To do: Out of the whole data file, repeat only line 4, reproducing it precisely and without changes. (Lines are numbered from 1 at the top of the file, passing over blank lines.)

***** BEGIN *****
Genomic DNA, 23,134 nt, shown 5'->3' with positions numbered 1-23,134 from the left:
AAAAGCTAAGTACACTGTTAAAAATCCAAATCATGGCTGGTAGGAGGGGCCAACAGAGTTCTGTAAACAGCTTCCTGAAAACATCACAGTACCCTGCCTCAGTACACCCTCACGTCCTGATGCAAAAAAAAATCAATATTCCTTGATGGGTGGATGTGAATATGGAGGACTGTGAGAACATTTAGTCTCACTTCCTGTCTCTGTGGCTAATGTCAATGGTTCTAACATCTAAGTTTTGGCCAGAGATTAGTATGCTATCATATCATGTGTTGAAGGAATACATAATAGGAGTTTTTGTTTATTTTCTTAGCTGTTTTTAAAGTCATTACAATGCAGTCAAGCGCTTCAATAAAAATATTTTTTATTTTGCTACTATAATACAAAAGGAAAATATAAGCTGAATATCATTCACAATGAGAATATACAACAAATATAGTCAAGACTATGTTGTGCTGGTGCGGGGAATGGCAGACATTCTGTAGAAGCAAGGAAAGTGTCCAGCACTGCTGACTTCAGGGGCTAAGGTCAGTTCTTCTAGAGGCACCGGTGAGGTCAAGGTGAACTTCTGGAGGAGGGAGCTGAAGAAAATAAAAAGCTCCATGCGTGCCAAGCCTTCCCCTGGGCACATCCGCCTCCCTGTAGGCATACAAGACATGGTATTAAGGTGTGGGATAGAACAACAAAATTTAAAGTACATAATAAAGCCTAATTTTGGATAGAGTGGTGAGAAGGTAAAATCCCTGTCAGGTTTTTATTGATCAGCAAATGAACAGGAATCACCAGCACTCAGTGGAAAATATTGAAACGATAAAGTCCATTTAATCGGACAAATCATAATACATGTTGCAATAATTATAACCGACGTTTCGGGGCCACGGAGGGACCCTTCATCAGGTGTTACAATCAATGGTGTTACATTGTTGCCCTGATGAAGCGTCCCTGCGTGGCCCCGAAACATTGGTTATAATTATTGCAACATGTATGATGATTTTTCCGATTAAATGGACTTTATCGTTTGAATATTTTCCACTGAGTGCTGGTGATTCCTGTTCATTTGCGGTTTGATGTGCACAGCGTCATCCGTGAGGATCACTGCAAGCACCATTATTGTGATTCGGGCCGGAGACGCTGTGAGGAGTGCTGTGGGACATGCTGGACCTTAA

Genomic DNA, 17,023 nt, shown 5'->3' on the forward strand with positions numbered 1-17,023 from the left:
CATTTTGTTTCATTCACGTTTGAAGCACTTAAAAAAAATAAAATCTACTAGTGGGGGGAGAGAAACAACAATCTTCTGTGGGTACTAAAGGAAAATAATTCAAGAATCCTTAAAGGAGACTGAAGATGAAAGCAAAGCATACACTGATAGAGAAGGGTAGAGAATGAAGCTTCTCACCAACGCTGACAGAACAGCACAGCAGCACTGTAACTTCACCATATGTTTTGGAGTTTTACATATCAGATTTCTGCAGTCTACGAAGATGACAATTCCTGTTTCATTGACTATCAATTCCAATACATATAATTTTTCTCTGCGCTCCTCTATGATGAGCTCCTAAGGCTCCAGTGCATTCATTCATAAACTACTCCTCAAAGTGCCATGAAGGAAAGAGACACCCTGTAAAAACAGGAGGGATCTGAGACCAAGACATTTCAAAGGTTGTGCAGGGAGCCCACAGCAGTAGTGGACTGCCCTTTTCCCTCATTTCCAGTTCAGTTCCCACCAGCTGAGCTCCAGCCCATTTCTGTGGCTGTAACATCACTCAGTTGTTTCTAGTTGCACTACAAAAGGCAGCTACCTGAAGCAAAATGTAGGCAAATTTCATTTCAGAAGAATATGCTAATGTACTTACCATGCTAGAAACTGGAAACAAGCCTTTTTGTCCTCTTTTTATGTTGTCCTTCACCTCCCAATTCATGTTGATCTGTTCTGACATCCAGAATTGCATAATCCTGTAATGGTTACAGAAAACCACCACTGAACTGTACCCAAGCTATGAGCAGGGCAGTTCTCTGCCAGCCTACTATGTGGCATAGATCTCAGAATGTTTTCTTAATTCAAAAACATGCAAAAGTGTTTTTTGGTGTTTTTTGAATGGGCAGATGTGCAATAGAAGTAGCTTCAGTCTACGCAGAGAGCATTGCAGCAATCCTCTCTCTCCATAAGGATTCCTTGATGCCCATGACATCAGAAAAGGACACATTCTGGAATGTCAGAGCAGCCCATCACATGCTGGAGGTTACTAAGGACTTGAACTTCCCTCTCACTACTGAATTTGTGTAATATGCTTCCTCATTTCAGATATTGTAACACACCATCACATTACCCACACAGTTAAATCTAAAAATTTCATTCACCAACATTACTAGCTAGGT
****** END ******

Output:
CATTTTGTTTCATTCACGTTTGAAGCACTTAAAAAAAATAAAATCTACTAGTGGGGGGAGAGAAACAACAATCTTCTGTGGGTACTAAAGGAAAATAATTCAAGAATCCTTAAAGGAGACTGAAGATGAAAGCAAAGCATACACTGATAGAGAAGGGTAGAGAATGAAGCTTCTCACCAACGCTGACAGAACAGCACAGCAGCACTGTAACTTCACCATATGTTTTGGAGTTTTACATATCAGATTTCTGCAGTCTACGAAGATGACAATTCCTGTTTCATTGACTATCAATTCCAATACATATAATTTTTCTCTGCGCTCCTCTATGATGAGCTCCTAAGGCTCCAGTGCATTCATTCATAAACTACTCCTCAAAGTGCCATGAAGGAAAGAGACACCCTGTAAAAACAGGAGGGATCTGAGACCAAGACATTTCAAAGGTTGTGCAGGGAGCCCACAGCAGTAGTGGACTGCCCTTTTCCCTCATTTCCAGTTCAGTTCCCACCAGCTGAGCTCCAGCCCATTTCTGTGGCTGTAACATCACTCAGTTGTTTCTAGTTGCACTACAAAAGGCAGCTACCTGAAGCAAAATGTAGGCAAATTTCATTTCAGAAGAATATGCTAATGTACTTACCATGCTAGAAACTGGAAACAAGCCTTTTTGTCCTCTTTTTATGTTGTCCTTCACCTCCCAATTCATGTTGATCTGTTCTGACATCCAGAATTGCATAATCCTGTAATGGTTACAGAAAACCACCACTGAACTGTACCCAAGCTATGAGCAGGGCAGTTCTCTGCCAGCCTACTATGTGGCATAGATCTCAGAATGTTTTCTTAATTCAAAAACATGCAAAAGTGTTTTTTGGTGTTTTTTGAATGGGCAGATGTGCAATAGAAGTAGCTTCAGTCTACGCAGAGAGCATTGCAGCAATCCTCTCTCTCCATAAGGATTCCTTGATGCCCATGACATCAGAAAAGGACACATTCTGGAATGTCAGAGCAGCCCATCACATGCTGGAGGTTACTAAGGACTTGAACTTCCCTCTCACTACTGAATTTGTGTAATATGCTTCCTCATTTCAGATATTGTAACACACCATCACATTACCCACACAGTTAAATCTAAAAATTTCATTCACCAACATTACTAGCTAGGT